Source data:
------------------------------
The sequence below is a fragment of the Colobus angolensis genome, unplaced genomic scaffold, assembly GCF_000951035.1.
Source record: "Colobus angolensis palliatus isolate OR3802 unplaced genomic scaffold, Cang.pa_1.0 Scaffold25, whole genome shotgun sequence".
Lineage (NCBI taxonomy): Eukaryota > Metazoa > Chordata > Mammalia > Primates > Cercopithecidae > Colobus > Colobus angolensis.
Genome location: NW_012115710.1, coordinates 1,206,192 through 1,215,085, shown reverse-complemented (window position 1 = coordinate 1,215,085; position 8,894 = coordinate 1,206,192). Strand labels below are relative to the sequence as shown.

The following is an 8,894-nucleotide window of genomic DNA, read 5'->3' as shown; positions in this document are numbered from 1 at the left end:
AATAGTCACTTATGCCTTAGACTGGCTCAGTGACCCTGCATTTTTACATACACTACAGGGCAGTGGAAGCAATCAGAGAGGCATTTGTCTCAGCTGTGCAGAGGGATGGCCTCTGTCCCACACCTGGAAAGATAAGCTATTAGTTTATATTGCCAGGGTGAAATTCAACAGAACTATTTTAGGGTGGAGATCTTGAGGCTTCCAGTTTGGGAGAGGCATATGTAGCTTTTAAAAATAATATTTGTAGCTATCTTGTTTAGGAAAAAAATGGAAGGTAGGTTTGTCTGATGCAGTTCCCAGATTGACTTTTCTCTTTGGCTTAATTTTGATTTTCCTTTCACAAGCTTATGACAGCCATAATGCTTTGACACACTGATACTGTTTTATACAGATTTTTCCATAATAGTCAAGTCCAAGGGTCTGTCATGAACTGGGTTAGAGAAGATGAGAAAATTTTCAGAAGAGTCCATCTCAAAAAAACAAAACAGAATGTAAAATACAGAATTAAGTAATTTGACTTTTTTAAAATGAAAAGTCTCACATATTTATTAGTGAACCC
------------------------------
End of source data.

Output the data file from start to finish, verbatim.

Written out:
The sequence below is a fragment of the Colobus angolensis genome, unplaced genomic scaffold, assembly GCF_000951035.1.
Source record: "Colobus angolensis palliatus isolate OR3802 unplaced genomic scaffold, Cang.pa_1.0 Scaffold25, whole genome shotgun sequence".
Lineage (NCBI taxonomy): Eukaryota > Metazoa > Chordata > Mammalia > Primates > Cercopithecidae > Colobus > Colobus angolensis.
Genome location: NW_012115710.1, coordinates 1,206,192 through 1,215,085, shown reverse-complemented (window position 1 = coordinate 1,215,085; position 8,894 = coordinate 1,206,192). Strand labels below are relative to the sequence as shown.

The following is an 8,894-nucleotide window of genomic DNA, read 5'->3' as shown; positions in this document are numbered from 1 at the left end:
AATAGTCACTTATGCCTTAGACTGGCTCAGTGACCCTGCATTTTTACATACACTACAGGGCAGTGGAAGCAATCAGAGAGGCATTTGTCTCAGCTGTGCAGAGGGATGGCCTCTGTCCCACACCTGGAAAGATAAGCTATTAGTTTATATTGCCAGGGTGAAATTCAACAGAACTATTTTAGGGTGGAGATCTTGAGGCTTCCAGTTTGGGAGAGGCATATGTAGCTTTTAAAAATAATATTTGTAGCTATCTTGTTTAGGAAAAAAATGGAAGGTAGGTTTGTCTGATGCAGTTCCCAGATTGACTTTTCTCTTTGGCTTAATTTTGATTTTCCTTTCACAAGCTTATGACAGCCATAATGCTTTGACACACTGATACTGTTTTATACAGATTTTTCCATAATAGTCAAGTCCAAGGGTCTGTCATGAACTGGGTTAGAGAAGATGAGAAAATTTTCAGAAGAGTCCATCTCAAAAAAACAAAACAGAATGTAAAATACAGAATTAAGTAATTTGACTTTTTTAAAATGAAAAGTCTCACATATTTATTAGTGAACCC